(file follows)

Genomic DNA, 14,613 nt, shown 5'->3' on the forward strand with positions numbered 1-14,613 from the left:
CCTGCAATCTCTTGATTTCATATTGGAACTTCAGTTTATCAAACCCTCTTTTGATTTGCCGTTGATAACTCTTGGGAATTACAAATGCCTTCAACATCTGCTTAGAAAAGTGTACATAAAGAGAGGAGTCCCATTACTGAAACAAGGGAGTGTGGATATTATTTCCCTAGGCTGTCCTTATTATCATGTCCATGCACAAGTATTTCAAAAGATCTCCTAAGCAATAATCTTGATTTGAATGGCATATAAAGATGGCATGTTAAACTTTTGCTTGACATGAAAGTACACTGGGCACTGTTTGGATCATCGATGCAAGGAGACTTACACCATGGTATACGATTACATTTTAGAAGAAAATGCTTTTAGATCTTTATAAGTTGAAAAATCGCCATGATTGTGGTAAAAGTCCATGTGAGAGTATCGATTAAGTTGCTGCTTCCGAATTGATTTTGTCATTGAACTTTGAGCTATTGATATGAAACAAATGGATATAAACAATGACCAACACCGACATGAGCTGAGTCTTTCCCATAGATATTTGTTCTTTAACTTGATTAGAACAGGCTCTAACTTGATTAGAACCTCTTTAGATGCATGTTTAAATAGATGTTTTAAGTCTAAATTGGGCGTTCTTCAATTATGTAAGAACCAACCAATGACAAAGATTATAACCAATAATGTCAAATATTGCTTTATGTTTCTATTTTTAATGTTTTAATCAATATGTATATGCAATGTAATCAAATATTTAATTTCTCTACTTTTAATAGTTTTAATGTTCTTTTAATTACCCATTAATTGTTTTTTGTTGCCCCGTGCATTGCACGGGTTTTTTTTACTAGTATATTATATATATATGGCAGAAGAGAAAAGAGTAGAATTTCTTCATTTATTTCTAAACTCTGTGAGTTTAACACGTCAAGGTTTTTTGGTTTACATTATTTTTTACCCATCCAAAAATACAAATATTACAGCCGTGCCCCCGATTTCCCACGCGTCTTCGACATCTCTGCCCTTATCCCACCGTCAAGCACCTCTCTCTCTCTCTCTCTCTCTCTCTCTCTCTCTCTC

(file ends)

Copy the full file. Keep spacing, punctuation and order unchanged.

Genomic DNA, 14,613 nt, shown 5'->3' on the forward strand with positions numbered 1-14,613 from the left:
CCTGCAATCTCTTGATTTCATATTGGAACTTCAGTTTATCAAACCCTCTTTTGATTTGCCGTTGATAACTCTTGGGAATTACAAATGCCTTCAACATCTGCTTAGAAAAGTGTACATAAAGAGAGGAGTCCCATTACTGAAACAAGGGAGTGTGGATATTATTTCCCTAGGCTGTCCTTATTATCATGTCCATGCACAAGTATTTCAAAAGATCTCCTAAGCAATAATCTTGATTTGAATGGCATATAAAGATGGCATGTTAAACTTTTGCTTGACATGAAAGTACACTGGGCACTGTTTGGATCATCGATGCAAGGAGACTTACACCATGGTATACGATTACATTTTAGAAGAAAATGCTTTTAGATCTTTATAAGTTGAAAAATCGCCATGATTGTGGTAAAAGTCCATGTGAGAGTATCGATTAAGTTGCTGCTTCCGAATTGATTTTGTCATTGAACTTTGAGCTATTGATATGAAACAAATGGATATAAACAATGACCAACACCGACATGAGCTGAGTCTTTCCCATAGATATTTGTTCTTTAACTTGATTAGAACAGGCTCTAACTTGATTAGAACCTCTTTAGATGCATGTTTAAATAGATGTTTTAAGTCTAAATTGGGCGTTCTTCAATTATGTAAGAACCAACCAATGACAAAGATTATAACCAATAATGTCAAATATTGCTTTATGTTTCTATTTTTAATGTTTTAATCAATATGTATATGCAATGTAATCAAATATTTAATTTCTCTACTTTTAATAGTTTTAATGTTCTTTTAATTACCCATTAATTGTTTTTTGTTGCCCCGTGCATTGCACGGGTTTTTTTTACTAGTATATTATATATATATGGCAGAAGAGAAAAGAGTAGAATTTCTTCATTTATTTCTAAACTCTGTGAGTTTAACACGTCAAGGTTTTTTGGTTTACATTATTTTTTACCCATCCAAAAATACAAATATTACAGCCGTGCCCCCGATTTCCCACGCGTCTTCGACATCTCTGCCCTTATCCCACCGTCAAGCACCTCTCTCTCTCTCTCTCTCTCTCTCTCTCTCTCTCTC